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JSON and XML

The previous blog talked about how to create an API query to enable us to programmatically access these APIs. Before we go into UI for the data, it is useful to understand the data that these APIs return.

Most APIs return data in one or both of the two formats – JSON and XML. They are textual data formats with well-defined ways to represent data which is both human and machine readable. The data formats themselves do not define the structure of the data. Thus, they are flexible and general enough to be used by any API service provider to represent their data.

JSON

JSON or Javascript Object Notation – is the most common data format for APIs today. It is derived from and uses the same notation as Javascript to represent data. Even though strongly linked to Javascript, parsers are also available for other modern languages as well. JSON is small, fast and easy to work with. Most modern browsers already have native functions for parsing JSON.  This has made it a popular format for data-interchange between server and client using APIs.

JSON is a collection of name-value pairs, where a value can be of the type number, string, boolean, array or another object. A simple example of JSON data is:

phonebook: [
  {
    name: ABC,
    phone: 111-111-1111
  },
  {
    name: XYZ,
    phone: 222-222-2222
  }
]

The JSON object phonebook is an array comprising of 2 objects. Each of these objects has two poperties – name and phone – associated with their corresponding values.

JSON.parse allows you to convert the JSON string to an object. Accessing any specific element would then be equivalent to traversing the JSON object. For example, in order to access the name of the first person in the phone book:

  var json = JSON.parse(jsonString);
  var nameOfFirstPerson = json.phonebook[0].name;

This ease of accessing and retreiving the data makes JSON appealing to be used programmatically, especially with Javascript.

XML

XML or Extensible Markup Language, as the name suggests, is a markup language which was designed to transport data between server and client. While the use of XML has come down recently, it is still a prevalant data format supported by several APIs, especially legacy ones.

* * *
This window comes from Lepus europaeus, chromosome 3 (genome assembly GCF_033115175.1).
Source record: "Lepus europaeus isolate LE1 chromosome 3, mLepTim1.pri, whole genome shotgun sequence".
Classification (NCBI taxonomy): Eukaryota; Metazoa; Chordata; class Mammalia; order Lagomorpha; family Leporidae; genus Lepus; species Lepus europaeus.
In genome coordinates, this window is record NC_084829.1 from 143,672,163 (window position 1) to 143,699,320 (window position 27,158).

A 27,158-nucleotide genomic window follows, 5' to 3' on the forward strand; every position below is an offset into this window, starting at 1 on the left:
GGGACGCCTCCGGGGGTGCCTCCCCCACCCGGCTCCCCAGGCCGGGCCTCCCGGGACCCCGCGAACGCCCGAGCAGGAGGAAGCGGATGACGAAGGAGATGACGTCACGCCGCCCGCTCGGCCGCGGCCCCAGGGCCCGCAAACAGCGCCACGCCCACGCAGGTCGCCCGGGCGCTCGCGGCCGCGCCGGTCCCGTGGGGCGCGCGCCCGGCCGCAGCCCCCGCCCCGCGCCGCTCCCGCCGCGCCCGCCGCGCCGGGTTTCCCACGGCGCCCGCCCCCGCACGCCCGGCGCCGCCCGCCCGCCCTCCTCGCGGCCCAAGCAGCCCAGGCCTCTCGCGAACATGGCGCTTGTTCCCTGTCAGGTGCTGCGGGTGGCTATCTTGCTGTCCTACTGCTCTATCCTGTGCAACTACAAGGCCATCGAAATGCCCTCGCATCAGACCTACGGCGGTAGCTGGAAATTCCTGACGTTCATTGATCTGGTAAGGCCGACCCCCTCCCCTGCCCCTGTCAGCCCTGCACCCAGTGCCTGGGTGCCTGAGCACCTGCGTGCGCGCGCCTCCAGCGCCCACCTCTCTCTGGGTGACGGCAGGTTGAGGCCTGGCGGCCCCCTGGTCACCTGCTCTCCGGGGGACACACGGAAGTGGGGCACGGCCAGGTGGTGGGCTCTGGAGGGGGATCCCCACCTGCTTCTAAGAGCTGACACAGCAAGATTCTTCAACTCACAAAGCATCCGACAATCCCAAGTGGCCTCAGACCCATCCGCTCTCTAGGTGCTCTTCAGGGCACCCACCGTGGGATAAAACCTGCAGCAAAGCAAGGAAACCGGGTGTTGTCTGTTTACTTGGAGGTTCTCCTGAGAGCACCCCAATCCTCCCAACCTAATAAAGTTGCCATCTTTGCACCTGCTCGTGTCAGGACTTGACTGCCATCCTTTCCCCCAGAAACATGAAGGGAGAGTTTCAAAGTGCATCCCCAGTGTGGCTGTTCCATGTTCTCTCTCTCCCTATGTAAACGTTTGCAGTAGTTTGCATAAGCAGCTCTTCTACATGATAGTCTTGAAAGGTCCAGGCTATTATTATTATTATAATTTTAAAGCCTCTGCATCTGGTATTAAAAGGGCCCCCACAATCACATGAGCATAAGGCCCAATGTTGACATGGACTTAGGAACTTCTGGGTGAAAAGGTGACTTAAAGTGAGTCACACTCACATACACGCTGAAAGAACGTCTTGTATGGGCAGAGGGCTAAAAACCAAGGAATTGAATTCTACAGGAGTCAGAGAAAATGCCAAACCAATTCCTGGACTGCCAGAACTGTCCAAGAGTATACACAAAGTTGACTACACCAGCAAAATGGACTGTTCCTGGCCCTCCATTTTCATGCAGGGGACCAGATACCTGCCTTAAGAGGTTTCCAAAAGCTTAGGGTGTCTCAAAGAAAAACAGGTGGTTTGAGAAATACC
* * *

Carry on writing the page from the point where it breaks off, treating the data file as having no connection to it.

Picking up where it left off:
XML looks very much like HTML, with tags and text content associated with each tags. You can define your own tags, allowing it to be used as a generalized format to represent API data. A simple example of XML data is:

<phonebook>
  <person>
    <name> ABC </name>
    <phone>111-111-1111</phone>
  </person>
  <person>
    <name> XYZ </name>
    <phone>222-222-2222</phone>
  </person>
<phonebook>

In the above data, “person”, “name”, “phone” are all XML tags. Since XML is similar to a DOM element, we can use the DOM parser that is available on most modern browsers to parse the XML string. This is done by:

function(xmlString) {
  if(window.DOMParser()) {
    var parser = new DOMParser();
    var xml = parser.parseFromString(xmlString, “text/xml”);
    return xml.documentElement;
  } }

This function returns the associated xml object. You can then query for child nodes and child elements using the same functions that work on any DOM element.

App Framework library makes this easy by abstracting out all the murky details into its $ functionality. $(xmlString) converts the string into an xml element. Accessing the rest of the elements is similar to traversing a DOM tree using functions such as find, childNodes, text etc..

var xml = $(xmlString);
var nameOfFirstPerson = xml.find("name").text();

More detailed documentation of the query selector functions can be found at App Framework library’s documentation site.

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Accessing APIs

The previous blog laid the groundwork for web APIs talking about why they are important, the basic structure and how to test. If you remember, we used the web browser to access and see the output in our previous examples. But using the web browser to access APIs is just a first step testing. Typically, we would like to access these APIs programmatically using Javascript. This blog talks briefly about different ways of accessing APIs and the components associated with the access.

Like I mentioned in the previous article, APIs are just like a webpage, but only return specific data either in XML or JSON format as defined by the API documentation. So, the way to access APIs is by HTTP requests. Javascript provides an object – XMLHttpRequest often also called XHR – for precisely this functionality.

Let’s consider the example of USA Today’s API. You can obtain the API key and replace YOUR_API_KEY with it to try out the same example. Using XMLHttpRequest, .